Study: Hospital length of stay planning requires unified framework


The adoption of a unified framework for the prediction of patient length of stay (LoS) could provide more reliable estimates of the LoS and lead to improvements in patient care, increased service efficiency and more closely controlled hospital costs.

These were the results of a study published in PLOS, which examined 93 studies from 1970 to 2019 to identify efforts to predict and reduce the LoS of patients. 

The research pointed out that they were unable to discover a single unified framework or approach for tackling LoS prediction, which makes it challenging to compare methodologies, as each approach to predicting LoS is only appropriate to the environment in which it was deployed.

“Clearly there is a need for universal model or framework that takes the many differences that exist between different patient populations in terms of their demographics and social circumstances into account,” the report noted. “Hence, there is a need for models which are trained using data that is routinely collected in the majority of hospitals.”

The study’s authors argue that using such data would directly enable the relative comparison of performance for LoS models and in making the models more applicable to global healthcare settings, particularly with the advent of electronic health records (EHRs).

“Ultimately, the inherent complexity and uncertainty of healthcare systems, combined with the vast amounts of electronic healthcare data currently being collected, necessitates prediction methods which are broadly applicable and are capable of modelling uncertainty,” the report concluded.


Improved models that can better predict patient LoS could improve patient care, control hospital costs and increase service efficiency.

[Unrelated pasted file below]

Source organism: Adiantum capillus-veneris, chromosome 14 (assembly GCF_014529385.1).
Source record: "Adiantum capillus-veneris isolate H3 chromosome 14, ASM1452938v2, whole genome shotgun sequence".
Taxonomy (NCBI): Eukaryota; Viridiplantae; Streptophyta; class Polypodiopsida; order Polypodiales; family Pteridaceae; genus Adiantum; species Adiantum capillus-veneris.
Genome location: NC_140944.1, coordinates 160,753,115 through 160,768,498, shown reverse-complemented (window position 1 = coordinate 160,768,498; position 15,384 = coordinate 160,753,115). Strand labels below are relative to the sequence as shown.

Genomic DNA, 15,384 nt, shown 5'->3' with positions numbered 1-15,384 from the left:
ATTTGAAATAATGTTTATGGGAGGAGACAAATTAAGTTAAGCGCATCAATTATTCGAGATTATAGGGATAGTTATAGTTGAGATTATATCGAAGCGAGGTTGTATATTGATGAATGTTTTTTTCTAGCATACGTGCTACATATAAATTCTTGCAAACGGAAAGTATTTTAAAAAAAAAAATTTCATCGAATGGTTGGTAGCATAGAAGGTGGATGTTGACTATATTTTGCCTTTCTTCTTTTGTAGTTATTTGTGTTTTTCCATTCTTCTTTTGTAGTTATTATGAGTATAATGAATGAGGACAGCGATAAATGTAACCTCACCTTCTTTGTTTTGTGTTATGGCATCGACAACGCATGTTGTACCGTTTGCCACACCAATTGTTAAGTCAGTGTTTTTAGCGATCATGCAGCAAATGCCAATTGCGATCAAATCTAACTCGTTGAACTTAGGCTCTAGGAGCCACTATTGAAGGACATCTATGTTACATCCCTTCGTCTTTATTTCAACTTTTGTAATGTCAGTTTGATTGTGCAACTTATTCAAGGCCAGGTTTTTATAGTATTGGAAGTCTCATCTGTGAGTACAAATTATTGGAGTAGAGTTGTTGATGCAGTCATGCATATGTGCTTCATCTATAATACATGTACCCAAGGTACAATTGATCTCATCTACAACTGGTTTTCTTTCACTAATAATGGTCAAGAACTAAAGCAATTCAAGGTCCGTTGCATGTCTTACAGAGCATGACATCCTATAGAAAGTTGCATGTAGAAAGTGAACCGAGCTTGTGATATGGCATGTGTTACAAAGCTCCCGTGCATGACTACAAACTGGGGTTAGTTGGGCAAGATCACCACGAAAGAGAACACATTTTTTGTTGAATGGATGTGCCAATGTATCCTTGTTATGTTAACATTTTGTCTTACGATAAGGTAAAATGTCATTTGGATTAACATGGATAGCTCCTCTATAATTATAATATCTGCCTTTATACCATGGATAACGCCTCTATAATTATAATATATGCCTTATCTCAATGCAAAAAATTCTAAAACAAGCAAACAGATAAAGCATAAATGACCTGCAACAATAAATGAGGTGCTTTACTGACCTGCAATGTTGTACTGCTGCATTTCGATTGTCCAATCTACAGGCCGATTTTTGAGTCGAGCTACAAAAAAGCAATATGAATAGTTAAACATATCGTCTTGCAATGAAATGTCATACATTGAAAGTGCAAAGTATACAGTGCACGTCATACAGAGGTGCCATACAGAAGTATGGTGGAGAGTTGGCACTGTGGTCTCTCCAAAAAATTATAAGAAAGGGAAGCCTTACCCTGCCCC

If hospitals were to adopt a unified framework for LoS modeling, it could yield a more reliable estimate of LoS, the report argued. Adoption of such a framework would also allow comparisons of multiple LoS predictions, which could then be applied across various hospital environments.

“This is important, as in general, healthcare workers are overwhelmed by the sheer number of patients that they are required to care for, the associated tasks required of them and the amount of data generated by the patients,” the report concluded.


Hospital operating margins continued to struggle during first quarter of 2022, according to the latest Kaufman Hall Flash report, with the average LoS dropping 5.3% month-over-month, but rising 3.6% year over year and 12.6% vs. the same month in 2020.

Overcrowding in ERs is a common and nagging problem. Not only is it costly for hospitals, but it also compromises care quality and patient experience.

A recent study, which looked at all emergency room visits in New York from 2010 to 2014, found that on average telehealth availability in the ER significantly reduced average patients’ LoS, which is partially driven by the flexible resource allocation.

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